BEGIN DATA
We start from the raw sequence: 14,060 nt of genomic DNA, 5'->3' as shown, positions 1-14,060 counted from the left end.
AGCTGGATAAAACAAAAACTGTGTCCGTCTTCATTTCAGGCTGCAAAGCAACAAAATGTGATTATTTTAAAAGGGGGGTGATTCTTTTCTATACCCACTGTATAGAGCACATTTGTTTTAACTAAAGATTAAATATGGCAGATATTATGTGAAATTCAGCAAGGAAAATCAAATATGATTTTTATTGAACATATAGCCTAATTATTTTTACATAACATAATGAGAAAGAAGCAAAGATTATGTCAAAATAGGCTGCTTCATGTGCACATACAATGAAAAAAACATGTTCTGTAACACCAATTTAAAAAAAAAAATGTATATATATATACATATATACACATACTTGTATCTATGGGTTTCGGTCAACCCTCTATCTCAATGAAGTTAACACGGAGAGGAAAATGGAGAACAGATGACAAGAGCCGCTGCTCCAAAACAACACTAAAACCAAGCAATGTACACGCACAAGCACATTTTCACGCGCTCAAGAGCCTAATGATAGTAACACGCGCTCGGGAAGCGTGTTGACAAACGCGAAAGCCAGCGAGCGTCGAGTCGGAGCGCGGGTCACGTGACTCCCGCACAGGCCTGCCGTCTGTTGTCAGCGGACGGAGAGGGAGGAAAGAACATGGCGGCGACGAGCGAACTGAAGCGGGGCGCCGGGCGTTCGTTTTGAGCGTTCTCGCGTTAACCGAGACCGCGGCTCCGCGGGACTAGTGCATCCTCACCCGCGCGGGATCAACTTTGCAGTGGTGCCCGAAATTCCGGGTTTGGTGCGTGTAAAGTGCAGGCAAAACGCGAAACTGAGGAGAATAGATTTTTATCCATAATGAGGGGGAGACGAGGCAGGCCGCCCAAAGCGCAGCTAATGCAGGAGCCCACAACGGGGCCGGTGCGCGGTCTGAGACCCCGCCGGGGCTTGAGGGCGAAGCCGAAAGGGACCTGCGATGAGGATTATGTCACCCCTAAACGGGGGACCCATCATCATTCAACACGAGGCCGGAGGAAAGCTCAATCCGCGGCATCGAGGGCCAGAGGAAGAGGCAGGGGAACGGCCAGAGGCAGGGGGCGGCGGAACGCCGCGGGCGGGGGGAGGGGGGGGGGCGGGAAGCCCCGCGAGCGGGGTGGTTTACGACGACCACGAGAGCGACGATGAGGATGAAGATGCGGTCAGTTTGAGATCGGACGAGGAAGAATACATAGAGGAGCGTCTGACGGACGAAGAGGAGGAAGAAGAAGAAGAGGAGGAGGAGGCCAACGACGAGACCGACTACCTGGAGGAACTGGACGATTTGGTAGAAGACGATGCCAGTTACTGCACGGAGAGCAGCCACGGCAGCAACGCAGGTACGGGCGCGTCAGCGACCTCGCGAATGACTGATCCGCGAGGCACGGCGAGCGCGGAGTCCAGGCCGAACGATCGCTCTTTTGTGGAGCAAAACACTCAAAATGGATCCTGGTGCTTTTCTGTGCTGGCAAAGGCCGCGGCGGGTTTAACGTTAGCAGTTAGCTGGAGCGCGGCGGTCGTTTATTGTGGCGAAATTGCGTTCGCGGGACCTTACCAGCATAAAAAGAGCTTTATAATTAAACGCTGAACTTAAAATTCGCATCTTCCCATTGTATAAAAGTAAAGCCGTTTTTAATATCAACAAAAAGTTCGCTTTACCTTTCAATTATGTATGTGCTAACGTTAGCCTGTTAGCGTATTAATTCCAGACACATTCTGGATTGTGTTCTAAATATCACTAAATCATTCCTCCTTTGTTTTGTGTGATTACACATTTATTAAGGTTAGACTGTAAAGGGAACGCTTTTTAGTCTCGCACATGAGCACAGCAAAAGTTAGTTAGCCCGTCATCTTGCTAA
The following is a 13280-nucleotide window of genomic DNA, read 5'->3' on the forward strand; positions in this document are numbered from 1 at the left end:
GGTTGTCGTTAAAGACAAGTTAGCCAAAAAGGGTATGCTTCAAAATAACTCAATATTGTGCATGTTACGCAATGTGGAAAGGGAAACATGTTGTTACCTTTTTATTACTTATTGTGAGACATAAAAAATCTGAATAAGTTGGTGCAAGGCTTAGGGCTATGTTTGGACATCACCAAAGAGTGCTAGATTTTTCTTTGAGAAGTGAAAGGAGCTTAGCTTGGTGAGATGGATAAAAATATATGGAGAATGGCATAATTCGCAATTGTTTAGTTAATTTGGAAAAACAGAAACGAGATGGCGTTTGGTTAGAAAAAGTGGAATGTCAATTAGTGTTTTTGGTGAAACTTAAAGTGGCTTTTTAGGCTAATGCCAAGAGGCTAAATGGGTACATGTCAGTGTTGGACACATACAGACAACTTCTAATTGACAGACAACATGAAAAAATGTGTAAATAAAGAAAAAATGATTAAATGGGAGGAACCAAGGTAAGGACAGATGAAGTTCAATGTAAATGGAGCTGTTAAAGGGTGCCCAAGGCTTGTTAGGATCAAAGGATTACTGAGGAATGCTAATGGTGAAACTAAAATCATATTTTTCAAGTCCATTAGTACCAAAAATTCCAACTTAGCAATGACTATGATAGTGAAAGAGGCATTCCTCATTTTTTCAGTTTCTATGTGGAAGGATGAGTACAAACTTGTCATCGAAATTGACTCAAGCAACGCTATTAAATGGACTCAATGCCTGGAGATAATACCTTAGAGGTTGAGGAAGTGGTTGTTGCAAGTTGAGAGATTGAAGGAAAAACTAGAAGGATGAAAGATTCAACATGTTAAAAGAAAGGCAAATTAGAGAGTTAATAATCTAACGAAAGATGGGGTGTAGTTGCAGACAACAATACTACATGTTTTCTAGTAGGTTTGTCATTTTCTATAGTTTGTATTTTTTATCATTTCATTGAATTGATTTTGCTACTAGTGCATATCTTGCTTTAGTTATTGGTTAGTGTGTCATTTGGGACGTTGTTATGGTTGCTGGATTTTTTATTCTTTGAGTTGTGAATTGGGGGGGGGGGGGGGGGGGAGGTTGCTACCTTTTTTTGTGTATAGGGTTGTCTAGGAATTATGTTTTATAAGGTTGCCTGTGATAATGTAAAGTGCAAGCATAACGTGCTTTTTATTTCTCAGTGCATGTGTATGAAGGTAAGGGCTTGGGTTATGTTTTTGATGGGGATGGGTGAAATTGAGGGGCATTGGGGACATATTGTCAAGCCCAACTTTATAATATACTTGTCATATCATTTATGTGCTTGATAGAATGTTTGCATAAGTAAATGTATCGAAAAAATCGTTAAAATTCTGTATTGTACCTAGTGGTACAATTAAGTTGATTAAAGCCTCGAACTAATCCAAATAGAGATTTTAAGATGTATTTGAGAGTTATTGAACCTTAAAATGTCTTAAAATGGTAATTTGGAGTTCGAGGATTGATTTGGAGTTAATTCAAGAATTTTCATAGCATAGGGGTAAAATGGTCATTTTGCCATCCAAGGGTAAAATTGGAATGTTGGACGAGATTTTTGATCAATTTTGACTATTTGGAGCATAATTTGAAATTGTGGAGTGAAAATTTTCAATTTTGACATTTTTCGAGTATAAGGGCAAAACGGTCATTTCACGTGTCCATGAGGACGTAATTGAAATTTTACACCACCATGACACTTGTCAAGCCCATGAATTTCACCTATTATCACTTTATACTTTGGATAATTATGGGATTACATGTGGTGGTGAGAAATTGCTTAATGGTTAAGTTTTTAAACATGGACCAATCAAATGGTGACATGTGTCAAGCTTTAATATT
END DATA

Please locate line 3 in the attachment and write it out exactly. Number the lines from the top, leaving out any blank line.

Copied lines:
The following is a 13280-nucleotide window of genomic DNA, read 5'->3' on the forward strand; positions in this document are numbered from 1 at the left end: